Jo Brand’s tips for getting to know your neighbours

When was the last time you stopped for a natter with your neighbours?

With the advent of digital deliveries and messenger apps, the idea of popping next door for a cup of sugar seems pretty old fashioned, but a new survey has found that one in five of us don’t feel we could call on anyone in our neighbourhood if we needed help.

Research by The Big Lunch, which polled 4,000 people, found that a fifth of people have never spoken to their neighbours, while almost three quarters wouldn’t introduce themselves to someone new who had just moved in next door.

1 in 5 of us don’t know our neighbours (Istock/PA)
1 in 5 of us don’t know our neighbours (Istock/PA)

It’s an issue comedian Jo Brand is passionate about tackling. This year, she’s partnered with The Big Lunch to encourage people to host their own neighbourhood get-togethers.

Every June, the initiative encourages people to spend a few hours sharing food and friendship with their neighbours, celebrating community spirit.

Brand, who knows all of her neighbours, says she feels “saddened” by the fact so many of us are isolated from those living closest to us. “At a time when the country feels so divided and disconnected, it seems more important than ever to come together and remember the importance of community spirit,” she says.

Jo Brand with chef Ainsley Harriott at last years’ Big Lunch (The Big Lunch/PA)
Jo Brand with chef Ainsley Harriott at last years’ Big Lunch (The Big Lunch/PA)

“It’s really important to get to know your neighbours. Say you have an emergency and your nearest friend or relative is half an hour away, it’s always reassuring to be able to think you can knock on a neighbour’s door,” she adds.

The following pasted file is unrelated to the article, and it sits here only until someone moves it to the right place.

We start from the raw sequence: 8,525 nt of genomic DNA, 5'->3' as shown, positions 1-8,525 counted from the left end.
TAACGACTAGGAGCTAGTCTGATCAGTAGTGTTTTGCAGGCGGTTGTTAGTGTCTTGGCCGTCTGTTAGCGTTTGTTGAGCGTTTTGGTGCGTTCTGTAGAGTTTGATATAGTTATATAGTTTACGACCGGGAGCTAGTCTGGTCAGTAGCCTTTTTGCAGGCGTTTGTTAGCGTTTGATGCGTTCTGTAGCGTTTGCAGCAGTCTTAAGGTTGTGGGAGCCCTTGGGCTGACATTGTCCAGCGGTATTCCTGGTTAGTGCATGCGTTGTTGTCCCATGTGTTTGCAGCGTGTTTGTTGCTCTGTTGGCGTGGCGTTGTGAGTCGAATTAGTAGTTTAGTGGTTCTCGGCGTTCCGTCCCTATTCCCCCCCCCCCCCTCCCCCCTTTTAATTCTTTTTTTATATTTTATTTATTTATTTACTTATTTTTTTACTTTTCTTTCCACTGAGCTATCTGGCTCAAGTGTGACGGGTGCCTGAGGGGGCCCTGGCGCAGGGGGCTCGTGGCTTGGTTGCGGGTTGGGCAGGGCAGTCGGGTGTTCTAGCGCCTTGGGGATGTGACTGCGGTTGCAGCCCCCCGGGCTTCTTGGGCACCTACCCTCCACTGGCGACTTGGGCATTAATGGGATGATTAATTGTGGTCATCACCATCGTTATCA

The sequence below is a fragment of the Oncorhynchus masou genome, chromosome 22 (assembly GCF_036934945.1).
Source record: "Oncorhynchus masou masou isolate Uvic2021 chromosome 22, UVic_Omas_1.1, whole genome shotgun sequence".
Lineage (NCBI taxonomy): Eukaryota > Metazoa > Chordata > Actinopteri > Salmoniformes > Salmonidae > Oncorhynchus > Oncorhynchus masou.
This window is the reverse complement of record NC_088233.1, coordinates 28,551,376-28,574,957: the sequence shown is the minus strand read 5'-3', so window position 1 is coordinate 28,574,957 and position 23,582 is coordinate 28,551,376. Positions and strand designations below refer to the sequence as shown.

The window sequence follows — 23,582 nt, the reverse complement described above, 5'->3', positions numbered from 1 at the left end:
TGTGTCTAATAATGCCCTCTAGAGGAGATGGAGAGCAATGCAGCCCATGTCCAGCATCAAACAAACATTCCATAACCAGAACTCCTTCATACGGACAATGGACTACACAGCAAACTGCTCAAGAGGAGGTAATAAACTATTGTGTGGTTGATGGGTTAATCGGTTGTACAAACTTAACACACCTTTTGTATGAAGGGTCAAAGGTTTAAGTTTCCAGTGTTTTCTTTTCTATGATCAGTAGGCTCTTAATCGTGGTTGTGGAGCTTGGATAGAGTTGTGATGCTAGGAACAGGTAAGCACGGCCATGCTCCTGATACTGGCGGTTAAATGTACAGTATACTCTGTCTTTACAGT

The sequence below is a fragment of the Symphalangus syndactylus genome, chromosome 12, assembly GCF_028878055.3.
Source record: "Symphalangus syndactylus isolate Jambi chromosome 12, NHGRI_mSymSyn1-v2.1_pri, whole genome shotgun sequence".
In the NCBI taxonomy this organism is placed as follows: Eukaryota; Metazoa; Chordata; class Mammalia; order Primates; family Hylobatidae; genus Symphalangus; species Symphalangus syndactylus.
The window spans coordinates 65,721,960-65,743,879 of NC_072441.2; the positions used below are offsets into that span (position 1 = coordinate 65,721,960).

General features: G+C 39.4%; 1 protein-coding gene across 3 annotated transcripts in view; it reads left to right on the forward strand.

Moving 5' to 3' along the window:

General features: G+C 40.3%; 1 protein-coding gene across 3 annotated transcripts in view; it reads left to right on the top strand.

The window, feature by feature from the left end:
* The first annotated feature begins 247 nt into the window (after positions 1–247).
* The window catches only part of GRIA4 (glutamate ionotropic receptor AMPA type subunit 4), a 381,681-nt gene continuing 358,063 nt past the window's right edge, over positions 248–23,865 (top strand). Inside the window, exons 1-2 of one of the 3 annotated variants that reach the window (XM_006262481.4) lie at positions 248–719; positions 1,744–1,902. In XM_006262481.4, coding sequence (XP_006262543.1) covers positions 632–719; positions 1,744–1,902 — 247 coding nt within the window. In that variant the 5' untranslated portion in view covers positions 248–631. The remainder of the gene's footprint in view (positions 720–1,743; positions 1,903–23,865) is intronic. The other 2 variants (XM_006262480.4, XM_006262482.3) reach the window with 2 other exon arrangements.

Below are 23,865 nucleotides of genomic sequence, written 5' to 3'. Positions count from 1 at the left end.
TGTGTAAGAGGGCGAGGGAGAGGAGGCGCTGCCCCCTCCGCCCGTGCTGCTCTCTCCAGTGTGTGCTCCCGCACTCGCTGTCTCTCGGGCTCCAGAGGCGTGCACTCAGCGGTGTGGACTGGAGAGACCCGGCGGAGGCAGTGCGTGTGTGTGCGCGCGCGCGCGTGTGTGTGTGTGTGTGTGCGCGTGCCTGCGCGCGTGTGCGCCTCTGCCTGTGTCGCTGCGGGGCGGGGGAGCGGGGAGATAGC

“Getting community issues like crime, litter and parking resolved is so much more effective if people who are neighbours all club together, rather than individually assaulting the council.

“Being able to keep an eye on a neighbour who might be not well or need you to drop off a pint of milk, is something that you need to do face-to-face. That can’t be done by your online yoga Facebook group – it’s the physical, geographical proximity which is important.”

Here are Brand’s top tips for getting to know your whole hallway, street or village…

1. Drop a card through the door

“Knocking on the door and saying a polite, ‘Hello’ is one of the best ways to break the ice with your neighbours, but if you’re a shy person, pop a little card through the neighbour’s door saying, ‘Hi, I’ve just moved downstairs, do you fancy saying hello sometime?'”

2. Be sensible

“It’s quite daunting to introduce yourself to strangers. You might not want to knock on the door of your neighbour who looks like a 27 stone wrestler. So I would say it’s important to be sensible about it.”

3. Time it right

“If you see them coming or going, just say a friendly, ‘Hello’ to break the ice.”

It’s all about timing, says Brand (Ian Nicholson/PA)
It’s all about timing, says Brand (Ian Nicholson/PA)

4. Don’t expect everyone to want to be close pals

“There may be times when you introduce yourself and you don’t get the best response, as not everyone is a Disney character – but at least you’ve taken the chance.”

5. A gift isn’t always essential

“It’s a lovely idea, but then again, just bear in mind a bit of caution if you don’t know your neighbours very well. A bunch of flowers is nice, but it’s not essential.”

6. Start small

“Big get togethers like street parties are very daunting.

“Start small and knock on a couple of your neighbours’ doors and ask them to go for lunch together. Once you start to get to know them, it might turn out that someone knows someone from the council, and it becomes much easier to arrange that kind of thing. Street events are also much more fun to do if you organise them as a group!”

7. Let them know you’re available 

“When you initially introduce yourself, just let your neighbours know you’re there if there’s ever an emergency. You don’t need to say, ‘I’ve got tickets to the theatre’ or, ‘What do you think about a weekend in Clacton together?’

“Most neighbours don’t want you to be rammed down their throat – they just want to know who you are and that you’re around if there is an emergency. But it’s a massive bonus if you think they’re lovely and you become mates.”

- Press Association

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